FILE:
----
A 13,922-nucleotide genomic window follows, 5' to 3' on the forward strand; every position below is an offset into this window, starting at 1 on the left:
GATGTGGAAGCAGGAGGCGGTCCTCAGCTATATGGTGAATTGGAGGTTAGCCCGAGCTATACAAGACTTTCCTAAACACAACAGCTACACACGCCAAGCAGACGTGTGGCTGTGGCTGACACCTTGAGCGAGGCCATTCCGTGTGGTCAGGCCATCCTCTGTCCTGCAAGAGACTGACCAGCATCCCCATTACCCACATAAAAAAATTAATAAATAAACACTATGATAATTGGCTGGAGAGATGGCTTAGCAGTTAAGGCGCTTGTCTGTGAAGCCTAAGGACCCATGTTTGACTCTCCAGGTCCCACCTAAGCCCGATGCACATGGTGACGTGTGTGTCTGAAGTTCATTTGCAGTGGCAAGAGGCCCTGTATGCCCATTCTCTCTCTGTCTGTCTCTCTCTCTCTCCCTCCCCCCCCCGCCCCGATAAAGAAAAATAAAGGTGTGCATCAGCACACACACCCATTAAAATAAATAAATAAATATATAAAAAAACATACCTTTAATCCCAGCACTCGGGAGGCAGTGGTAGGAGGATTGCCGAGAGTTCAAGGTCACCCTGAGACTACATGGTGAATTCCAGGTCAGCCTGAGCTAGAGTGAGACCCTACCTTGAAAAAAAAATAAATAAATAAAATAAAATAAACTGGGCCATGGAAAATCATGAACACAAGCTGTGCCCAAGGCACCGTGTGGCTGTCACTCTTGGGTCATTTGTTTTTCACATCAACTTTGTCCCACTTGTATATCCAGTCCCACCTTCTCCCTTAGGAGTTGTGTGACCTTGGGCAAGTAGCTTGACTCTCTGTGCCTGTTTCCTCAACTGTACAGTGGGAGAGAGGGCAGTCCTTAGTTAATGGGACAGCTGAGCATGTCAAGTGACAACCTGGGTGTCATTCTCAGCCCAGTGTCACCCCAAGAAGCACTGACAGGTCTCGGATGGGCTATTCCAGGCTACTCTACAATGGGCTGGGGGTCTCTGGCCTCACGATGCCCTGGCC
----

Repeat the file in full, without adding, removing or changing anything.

A 13,922-nucleotide genomic window follows, 5' to 3' on the forward strand; every position below is an offset into this window, starting at 1 on the left:
GATGTGGAAGCAGGAGGCGGTCCTCAGCTATATGGTGAATTGGAGGTTAGCCCGAGCTATACAAGACTTTCCTAAACACAACAGCTACACACGCCAAGCAGACGTGTGGCTGTGGCTGACACCTTGAGCGAGGCCATTCCGTGTGGTCAGGCCATCCTCTGTCCTGCAAGAGACTGACCAGCATCCCCATTACCCACATAAAAAAATTAATAAATAAACACTATGATAATTGGCTGGAGAGATGGCTTAGCAGTTAAGGCGCTTGTCTGTGAAGCCTAAGGACCCATGTTTGACTCTCCAGGTCCCACCTAAGCCCGATGCACATGGTGACGTGTGTGTCTGAAGTTCATTTGCAGTGGCAAGAGGCCCTGTATGCCCATTCTCTCTCTGTCTGTCTCTCTCTCTCTCCCTCCCCCCCCCGCCCCGATAAAGAAAAATAAAGGTGTGCATCAGCACACACACCCATTAAAATAAATAAATAAATATATAAAAAAACATACCTTTAATCCCAGCACTCGGGAGGCAGTGGTAGGAGGATTGCCGAGAGTTCAAGGTCACCCTGAGACTACATGGTGAATTCCAGGTCAGCCTGAGCTAGAGTGAGACCCTACCTTGAAAAAAAAATAAATAAATAAAATAAAATAAACTGGGCCATGGAAAATCATGAACACAAGCTGTGCCCAAGGCACCGTGTGGCTGTCACTCTTGGGTCATTTGTTTTTCACATCAACTTTGTCCCACTTGTATATCCAGTCCCACCTTCTCCCTTAGGAGTTGTGTGACCTTGGGCAAGTAGCTTGACTCTCTGTGCCTGTTTCCTCAACTGTACAGTGGGAGAGAGGGCAGTCCTTAGTTAATGGGACAGCTGAGCATGTCAAGTGACAACCTGGGTGTCATTCTCAGCCCAGTGTCACCCCAAGAAGCACTGACAGGTCTCGGATGGGCTATTCCAGGCTACTCTACAATGGGCTGGGGGTCTCTGGCCTCACGATGCCCTGGCC